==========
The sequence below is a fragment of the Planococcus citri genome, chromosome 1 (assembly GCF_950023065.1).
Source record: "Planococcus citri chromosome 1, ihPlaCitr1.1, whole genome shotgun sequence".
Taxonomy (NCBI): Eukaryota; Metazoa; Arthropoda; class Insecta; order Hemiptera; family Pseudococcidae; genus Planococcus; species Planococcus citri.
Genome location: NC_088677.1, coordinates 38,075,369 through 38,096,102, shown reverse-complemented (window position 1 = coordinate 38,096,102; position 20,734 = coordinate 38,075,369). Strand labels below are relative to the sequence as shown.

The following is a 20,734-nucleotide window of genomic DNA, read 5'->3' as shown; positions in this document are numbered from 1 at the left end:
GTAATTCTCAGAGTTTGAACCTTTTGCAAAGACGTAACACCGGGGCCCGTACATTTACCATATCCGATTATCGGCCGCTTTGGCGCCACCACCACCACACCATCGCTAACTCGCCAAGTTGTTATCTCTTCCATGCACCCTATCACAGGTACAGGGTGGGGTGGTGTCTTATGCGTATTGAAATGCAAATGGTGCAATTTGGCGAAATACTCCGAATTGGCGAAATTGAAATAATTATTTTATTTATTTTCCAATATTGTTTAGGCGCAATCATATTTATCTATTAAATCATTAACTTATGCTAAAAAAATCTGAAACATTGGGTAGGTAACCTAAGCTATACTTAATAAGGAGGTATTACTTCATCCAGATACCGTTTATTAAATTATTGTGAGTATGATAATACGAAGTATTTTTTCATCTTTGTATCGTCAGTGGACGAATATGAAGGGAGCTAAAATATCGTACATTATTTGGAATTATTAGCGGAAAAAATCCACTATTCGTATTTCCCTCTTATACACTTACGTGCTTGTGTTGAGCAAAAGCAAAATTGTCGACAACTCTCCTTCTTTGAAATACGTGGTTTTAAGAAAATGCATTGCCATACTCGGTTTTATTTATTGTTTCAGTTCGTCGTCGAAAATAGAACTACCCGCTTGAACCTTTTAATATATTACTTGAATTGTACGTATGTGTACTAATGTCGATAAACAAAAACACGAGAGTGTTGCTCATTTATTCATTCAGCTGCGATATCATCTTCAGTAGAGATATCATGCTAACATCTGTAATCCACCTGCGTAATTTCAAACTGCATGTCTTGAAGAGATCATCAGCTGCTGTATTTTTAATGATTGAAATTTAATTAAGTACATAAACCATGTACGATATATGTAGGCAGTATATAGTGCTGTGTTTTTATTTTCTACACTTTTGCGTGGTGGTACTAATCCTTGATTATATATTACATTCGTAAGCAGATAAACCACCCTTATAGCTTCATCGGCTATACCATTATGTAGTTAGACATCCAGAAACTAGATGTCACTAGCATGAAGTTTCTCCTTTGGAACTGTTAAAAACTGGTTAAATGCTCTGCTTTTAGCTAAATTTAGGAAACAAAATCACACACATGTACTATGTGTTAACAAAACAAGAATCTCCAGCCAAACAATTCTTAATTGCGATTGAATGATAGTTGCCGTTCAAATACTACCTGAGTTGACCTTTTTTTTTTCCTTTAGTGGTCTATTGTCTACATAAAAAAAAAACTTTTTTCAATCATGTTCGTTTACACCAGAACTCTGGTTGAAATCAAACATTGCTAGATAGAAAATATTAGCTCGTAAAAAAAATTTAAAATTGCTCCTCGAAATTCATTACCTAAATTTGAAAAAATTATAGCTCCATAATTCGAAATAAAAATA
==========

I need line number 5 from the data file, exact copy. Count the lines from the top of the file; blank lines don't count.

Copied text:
The following is a 20,734-nucleotide window of genomic DNA, read 5'->3' as shown; positions in this document are numbered from 1 at the left end: